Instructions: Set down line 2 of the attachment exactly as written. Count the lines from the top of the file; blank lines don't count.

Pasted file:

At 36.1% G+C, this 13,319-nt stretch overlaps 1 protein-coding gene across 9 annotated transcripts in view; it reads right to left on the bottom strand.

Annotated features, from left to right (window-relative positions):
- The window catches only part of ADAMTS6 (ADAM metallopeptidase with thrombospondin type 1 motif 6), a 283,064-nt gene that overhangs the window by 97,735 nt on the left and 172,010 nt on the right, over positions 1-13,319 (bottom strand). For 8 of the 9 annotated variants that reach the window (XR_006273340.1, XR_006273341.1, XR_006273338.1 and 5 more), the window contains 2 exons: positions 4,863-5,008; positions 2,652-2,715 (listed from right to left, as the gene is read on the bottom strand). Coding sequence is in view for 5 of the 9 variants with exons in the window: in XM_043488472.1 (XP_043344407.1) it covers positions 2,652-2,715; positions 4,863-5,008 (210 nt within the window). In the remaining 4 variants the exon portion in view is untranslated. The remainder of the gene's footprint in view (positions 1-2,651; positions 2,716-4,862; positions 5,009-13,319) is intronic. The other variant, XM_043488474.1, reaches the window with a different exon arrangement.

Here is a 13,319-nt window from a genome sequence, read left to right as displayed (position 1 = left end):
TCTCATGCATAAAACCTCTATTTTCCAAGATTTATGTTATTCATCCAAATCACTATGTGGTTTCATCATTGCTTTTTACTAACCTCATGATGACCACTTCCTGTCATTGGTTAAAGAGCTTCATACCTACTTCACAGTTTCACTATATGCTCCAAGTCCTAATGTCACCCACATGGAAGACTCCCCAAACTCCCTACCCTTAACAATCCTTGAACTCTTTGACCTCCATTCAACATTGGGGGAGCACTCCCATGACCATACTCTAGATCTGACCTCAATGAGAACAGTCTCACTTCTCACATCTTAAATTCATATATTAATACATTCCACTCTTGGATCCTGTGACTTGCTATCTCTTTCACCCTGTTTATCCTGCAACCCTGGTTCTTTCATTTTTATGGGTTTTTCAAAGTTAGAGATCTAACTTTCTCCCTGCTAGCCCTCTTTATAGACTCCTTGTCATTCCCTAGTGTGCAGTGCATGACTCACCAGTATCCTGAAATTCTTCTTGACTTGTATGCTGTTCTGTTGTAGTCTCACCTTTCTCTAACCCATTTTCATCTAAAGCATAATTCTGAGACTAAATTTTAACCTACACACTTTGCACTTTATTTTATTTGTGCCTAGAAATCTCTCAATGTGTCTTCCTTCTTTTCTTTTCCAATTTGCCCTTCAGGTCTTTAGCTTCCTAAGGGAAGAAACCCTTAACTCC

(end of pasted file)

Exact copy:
Annotated features, from left to right (window-relative positions):